Summary and Curriculum Vitae


 Compressed Sensing with Radar


The purpose of this lecture is to introduce the participants to aspects of compressed sensing to Radar and synthetic aperture radar (SAR).
Compressed Sensing (CS) techniques represent a mathematical framework for the detection and allocation of sparse signals with a reduction of the actually required number of sensors. Nowadays modern radar systems use high bandwidth, which is linked to high sample rates to fulfil the Shannon-Nyquist theorem condition, and a large number of single elements for phased-array antennas. Often only a small amount of target parameters are of interest, which raises the question of whether CS is not a good way to reduce data size, complexity, weight, power consumption, and cost of radar systems.
This lecture addresses some aspects of a CS-radar by presenting generic system architectures and implementation considerations. Three possible applications will be considered: pulse compression, radar imaging, and air space surveillance with array antennas.

About the Lectuerer

 Personal information
First name, Surname:   Joachim Ender
Title:   Prof. Dr.-Ing.
Organisation:   Fraunhofer FHR



Joachim Ender studied at the Westphalian Wilhelm University of Münster, Germany, Mathematics and Physics with the major topics "Measure and Integration Theory" and "Theoretical Physics".
He achieved the diploma in 1975 and joined the Research Institute for Radio and Mathematics (FFM) of the German Research Society for Applied Sciences (FGAN) in 1976, where he worked on statistical theory of detection and estimation, phased array antennas, imaging radar, radar signal processing problems, and the design and construction of experimental radar systems.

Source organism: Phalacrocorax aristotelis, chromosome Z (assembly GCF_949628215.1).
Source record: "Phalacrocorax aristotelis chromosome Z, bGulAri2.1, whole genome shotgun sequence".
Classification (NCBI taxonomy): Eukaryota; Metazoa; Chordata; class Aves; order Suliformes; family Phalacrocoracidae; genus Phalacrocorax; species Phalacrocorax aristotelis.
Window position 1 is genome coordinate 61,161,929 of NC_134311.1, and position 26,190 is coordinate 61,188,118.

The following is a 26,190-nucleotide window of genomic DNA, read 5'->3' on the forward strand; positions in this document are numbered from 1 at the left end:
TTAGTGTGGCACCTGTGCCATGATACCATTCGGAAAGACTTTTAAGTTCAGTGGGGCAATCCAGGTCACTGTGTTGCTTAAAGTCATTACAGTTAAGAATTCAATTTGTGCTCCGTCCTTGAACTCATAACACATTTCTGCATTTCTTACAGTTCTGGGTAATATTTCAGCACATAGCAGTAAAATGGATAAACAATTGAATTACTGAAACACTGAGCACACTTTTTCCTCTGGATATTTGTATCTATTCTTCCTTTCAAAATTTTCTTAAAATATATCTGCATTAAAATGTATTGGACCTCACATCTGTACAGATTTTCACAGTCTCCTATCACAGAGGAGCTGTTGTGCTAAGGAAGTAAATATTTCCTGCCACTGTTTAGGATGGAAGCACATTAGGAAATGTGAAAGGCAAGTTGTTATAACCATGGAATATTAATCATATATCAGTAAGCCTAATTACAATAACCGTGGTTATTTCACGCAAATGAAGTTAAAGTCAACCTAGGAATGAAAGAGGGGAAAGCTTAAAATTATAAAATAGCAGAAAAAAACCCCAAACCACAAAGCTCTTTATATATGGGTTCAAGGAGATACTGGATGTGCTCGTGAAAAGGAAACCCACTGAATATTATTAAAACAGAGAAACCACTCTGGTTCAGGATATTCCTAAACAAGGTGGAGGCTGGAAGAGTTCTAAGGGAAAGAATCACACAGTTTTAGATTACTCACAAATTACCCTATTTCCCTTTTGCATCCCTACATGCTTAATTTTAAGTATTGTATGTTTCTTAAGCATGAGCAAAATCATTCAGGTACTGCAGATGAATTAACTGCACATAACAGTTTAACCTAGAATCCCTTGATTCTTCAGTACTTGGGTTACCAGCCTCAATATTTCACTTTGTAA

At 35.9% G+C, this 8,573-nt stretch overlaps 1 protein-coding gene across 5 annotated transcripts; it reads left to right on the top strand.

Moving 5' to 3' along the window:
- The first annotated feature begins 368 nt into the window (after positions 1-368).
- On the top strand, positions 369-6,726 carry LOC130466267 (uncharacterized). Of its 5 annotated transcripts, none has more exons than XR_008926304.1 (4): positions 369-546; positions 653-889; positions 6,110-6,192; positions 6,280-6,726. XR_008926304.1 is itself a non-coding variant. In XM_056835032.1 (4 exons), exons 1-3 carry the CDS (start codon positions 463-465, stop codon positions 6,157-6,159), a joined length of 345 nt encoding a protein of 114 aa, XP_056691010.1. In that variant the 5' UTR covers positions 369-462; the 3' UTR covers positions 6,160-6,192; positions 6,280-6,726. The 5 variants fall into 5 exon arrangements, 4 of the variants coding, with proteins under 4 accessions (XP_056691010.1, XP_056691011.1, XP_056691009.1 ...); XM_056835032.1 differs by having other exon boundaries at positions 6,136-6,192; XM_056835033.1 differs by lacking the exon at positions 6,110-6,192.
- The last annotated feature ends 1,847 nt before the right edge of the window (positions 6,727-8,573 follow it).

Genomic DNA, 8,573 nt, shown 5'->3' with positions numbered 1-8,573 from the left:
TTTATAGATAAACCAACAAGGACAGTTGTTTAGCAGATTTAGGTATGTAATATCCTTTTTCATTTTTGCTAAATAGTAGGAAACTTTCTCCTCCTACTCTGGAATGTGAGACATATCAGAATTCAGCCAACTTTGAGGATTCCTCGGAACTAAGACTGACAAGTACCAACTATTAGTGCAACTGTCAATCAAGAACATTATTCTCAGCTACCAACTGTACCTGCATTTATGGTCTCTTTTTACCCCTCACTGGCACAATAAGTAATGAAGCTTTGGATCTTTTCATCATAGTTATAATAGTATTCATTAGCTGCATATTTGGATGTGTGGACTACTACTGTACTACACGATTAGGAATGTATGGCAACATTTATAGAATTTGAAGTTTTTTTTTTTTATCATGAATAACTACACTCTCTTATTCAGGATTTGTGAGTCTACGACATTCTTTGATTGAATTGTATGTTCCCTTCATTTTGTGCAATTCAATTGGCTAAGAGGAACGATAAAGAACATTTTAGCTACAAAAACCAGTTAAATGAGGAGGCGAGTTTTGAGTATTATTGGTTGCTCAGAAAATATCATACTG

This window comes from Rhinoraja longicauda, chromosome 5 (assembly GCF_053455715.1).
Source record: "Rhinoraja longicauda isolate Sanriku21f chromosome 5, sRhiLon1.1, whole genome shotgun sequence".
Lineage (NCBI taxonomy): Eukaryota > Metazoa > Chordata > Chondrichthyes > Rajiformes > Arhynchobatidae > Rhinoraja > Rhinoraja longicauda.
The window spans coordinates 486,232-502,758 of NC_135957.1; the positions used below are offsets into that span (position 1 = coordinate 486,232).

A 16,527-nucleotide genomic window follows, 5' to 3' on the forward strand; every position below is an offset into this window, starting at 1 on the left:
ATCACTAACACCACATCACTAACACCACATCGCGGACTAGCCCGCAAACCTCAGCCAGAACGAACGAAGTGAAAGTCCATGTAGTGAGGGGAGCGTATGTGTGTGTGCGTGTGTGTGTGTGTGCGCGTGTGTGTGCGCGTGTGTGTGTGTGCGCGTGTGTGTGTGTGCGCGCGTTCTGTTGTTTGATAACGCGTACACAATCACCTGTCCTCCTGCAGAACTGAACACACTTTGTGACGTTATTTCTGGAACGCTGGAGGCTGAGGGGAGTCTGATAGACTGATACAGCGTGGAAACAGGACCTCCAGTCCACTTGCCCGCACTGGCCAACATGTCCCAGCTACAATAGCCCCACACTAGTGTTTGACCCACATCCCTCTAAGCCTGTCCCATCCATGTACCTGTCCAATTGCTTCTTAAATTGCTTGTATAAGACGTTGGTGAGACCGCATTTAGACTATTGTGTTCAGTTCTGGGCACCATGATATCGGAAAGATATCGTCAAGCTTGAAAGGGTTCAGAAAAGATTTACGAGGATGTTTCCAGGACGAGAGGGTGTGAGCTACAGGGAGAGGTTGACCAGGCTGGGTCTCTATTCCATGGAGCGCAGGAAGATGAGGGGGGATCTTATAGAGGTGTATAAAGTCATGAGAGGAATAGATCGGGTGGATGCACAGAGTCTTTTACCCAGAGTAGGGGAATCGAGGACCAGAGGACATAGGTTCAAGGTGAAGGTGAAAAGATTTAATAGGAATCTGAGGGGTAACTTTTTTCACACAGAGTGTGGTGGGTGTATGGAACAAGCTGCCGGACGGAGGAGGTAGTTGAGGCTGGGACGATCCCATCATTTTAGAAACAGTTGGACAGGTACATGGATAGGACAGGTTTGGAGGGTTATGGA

He received the Dr.-degree at the Ruhr-University Bochum in electrical engineering. Since 1992 he is giving annular lectures on radar signal processing at the Ruhr-University, where he received the award "Honorary Professor" in 2002. He also gives lectures on radar techniques at the RWTH Aachen University, Aachen and the University of Siegen. J. Ender designed the "Airborne Experimental Radar" (AER) and supervised its building up, developed a command & control and a mission planning & execution software, operated this system in a couple of flight campaigns and investigated various techniques like spotlight SAR with electronically scanned antenna, high-resolution wide-scan mode, azimuth ambiguity suppression, jammer suppression and image generation under jamming conditions, multi-baseline across-track interferometry, along-track interferometry, ground moving target indication via post-Doppler STAP. He designed also the basic structure of the following-up system PAMIR (Phased Array Multifunctional Imaging Radar) with a wideband phased array antenna, additional modes like sliding mode, scan-MTI and ISAR for ground moving targets In 1999, he became the head of the department Electronic of the Research Institute for High Frequency Physics and Radar Techniques (FHR), where he coordinated the research activities for various aspects of phased array radar and imaging radar. Since 2003 he was the director of FHR. In August 2009 the FHR was taken over as a distinct institute of the Fraunhofergesellschaft (FhG) and was now called "Fraunhofer-Institut für Hochfrequenzphysik und Radartechnik". Joachim Ender continues to head this institute which is activating the engagement on the civilian markets. His current interests with respect to his own research are: Three-dimensional SAR, multi-channel SAR for ground moving target detection with air and space based radar including multistatic satellite constellations, bistatic SAR processing, MIMO-SAR and compressive sensing applied to radar.
He is speaker of the scientific board of ZESS (University of Siegen) and member of the scientific council of the international postgraduate program of the University of Siegen.
Joachim Ender is author and co-author of numerous papers and frequently serves as a referee for various international journals and conferences. He was one of the founder members of the "European Conference on Synthetic Aperture Radar" (EUSAR) and member of the program committee of a couple of radar-related conferences. In 2010 he was the general chairman of EUSAR and in 2011 he will be the general chairman of the international conference "Future Security". In 1991 he received the ITG award (shared with H. Wilden) for works on the "crow's nest antenna". He was together with colleagues awarded with the "Raytheon Radar Price" EuRAD 2005 for the "best radar paper". In 2007 he was one of the authors of a paper which was awarded the "GRS-S Transactions Prize Paper Award of the year 2006".

Last update: 01. Dezember 2013